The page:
Behind the scenes, both scalers are added, which for a flying wing means the control surface takes maximum 60% deflection from roll and 65% deflection from pitch, i.e., SERVO = (0.60 roll) + (0.65 pitch). As it is over-committed with 125% total deflection for maximum pitch and roll, it means the first channel (roll here) has priority over the second channel / scaler (pitch).

The complete mixer looks like this:

Delta-wing mixer for PX4FMU

Designed for Wing Wing Z-84

This file defines mixers suitable for controlling a delta wing aircraft using
PX4FMU. The configuration assumes the elevon servos are connected to PX4FMU
servo outputs 0 and 1 and the motor speed control to output 3. Output 2 is
assumed to be unused.

Inputs to the mixer come from channel group 0 (vehicle attitude), channels 0
(roll), 1 (pitch) and 3 (thrust).

See the README for more information on the scaler format.

Elevon mixers
Three scalers total (output, roll, pitch).

The scaling factor for roll inputs is adjusted to implement differential travel
for the elevons. 

This first block of code is for Servo 0...

M: 2
O:      10000  10000      0 -10000  10000
S: 0 0  -6000  -6000      0 -10000  10000
S: 0 1   6500   6500      0 -10000  10000

And this is for Servo 1...

M: 2
O:      10000  10000      0 -10000  10000
S: 0 0  -6000  -6000      0 -10000  10000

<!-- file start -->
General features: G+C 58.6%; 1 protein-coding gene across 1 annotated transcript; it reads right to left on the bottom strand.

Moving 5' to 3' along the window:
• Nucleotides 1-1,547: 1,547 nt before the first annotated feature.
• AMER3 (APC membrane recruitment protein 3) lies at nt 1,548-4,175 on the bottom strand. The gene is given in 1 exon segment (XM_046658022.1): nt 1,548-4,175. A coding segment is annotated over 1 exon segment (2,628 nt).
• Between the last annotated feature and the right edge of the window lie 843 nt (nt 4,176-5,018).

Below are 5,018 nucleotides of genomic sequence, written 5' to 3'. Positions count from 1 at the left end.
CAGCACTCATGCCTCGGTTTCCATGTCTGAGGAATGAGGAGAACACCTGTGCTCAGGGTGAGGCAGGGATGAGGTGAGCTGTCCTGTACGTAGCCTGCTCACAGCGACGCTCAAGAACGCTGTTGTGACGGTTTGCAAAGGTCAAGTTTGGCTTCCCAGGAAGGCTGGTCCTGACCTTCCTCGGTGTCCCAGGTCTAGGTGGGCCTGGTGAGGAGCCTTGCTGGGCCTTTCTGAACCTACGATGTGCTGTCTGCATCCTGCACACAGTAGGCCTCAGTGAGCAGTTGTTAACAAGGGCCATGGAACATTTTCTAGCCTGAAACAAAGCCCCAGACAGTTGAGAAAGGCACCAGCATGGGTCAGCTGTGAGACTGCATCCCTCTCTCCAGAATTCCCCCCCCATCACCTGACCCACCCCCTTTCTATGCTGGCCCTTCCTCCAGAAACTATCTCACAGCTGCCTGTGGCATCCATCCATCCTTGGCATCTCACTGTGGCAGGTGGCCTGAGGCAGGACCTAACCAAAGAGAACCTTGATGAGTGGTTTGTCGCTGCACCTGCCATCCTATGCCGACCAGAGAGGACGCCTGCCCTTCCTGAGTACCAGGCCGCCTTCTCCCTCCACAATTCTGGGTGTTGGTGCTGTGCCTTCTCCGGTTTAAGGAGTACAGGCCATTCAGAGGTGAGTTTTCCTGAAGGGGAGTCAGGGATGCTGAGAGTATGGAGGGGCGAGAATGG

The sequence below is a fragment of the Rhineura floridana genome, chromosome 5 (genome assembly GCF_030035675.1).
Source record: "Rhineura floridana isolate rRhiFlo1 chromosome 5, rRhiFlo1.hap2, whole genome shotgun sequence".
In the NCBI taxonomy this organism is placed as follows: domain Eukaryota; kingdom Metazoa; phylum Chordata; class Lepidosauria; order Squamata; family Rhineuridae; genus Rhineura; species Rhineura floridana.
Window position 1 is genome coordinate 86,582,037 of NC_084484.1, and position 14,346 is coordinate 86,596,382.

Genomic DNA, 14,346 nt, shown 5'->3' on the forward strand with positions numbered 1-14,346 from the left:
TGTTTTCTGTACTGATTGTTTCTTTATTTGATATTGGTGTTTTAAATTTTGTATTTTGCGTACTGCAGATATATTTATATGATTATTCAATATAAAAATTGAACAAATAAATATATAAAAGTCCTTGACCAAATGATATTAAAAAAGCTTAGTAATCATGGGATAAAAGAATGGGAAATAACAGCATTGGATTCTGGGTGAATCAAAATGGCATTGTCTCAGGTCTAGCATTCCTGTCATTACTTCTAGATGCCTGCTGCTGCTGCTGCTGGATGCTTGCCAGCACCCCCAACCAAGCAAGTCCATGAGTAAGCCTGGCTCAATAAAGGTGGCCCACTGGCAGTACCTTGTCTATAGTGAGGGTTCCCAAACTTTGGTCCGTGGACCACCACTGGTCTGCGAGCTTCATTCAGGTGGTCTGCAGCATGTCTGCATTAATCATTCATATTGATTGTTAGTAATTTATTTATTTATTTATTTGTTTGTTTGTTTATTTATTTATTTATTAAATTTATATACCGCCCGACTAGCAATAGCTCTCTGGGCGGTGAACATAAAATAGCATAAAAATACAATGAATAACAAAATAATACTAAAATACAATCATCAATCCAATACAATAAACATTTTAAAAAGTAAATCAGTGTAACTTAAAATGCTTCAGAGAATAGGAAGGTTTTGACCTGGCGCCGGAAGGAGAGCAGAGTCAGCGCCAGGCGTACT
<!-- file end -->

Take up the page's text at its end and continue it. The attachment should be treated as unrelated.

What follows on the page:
S: 0 1  -6500  -6500      0 -10000  10000

Note that in principle, you could implement left/right wing asymmetric mixing, but in general the two blocks of code will be numerically equal, and just differ by the sign of the third line (S: 0 1), since to roll the plane, the two ailerons must move in OPPOSITE directions. The signs of the second lines (S: 0 0) are indentical, since to pitch the plane, both servos need to move in the SAME direction. 

Output 2
This mixer is empty.


Motor speed mixer
Two scalers total (output, thrust).

This mixer generates a full-range output (-1 to 1) from an input in the (0 - 1)
range.  Inputs below zero are treated as zero.

M: 1
O:      10000  10000      0 -10000  10000
S: 0 3      0  20000 -10000 -10000  10000

Tuning Gains

The following PX4 User Guide topics explain tune the parameters that will be specified in the config file:

Getting a New Airframe to Show in QGroundControl

The airframe meta data is bundled in the .px4 firmware file (which is a zipped JSON file).

Flash the resulting .px4 file in QGroundControl (custom file option) to load the meta data into the application. The new airframe will then be available in the user interface once you restart QGroundControl.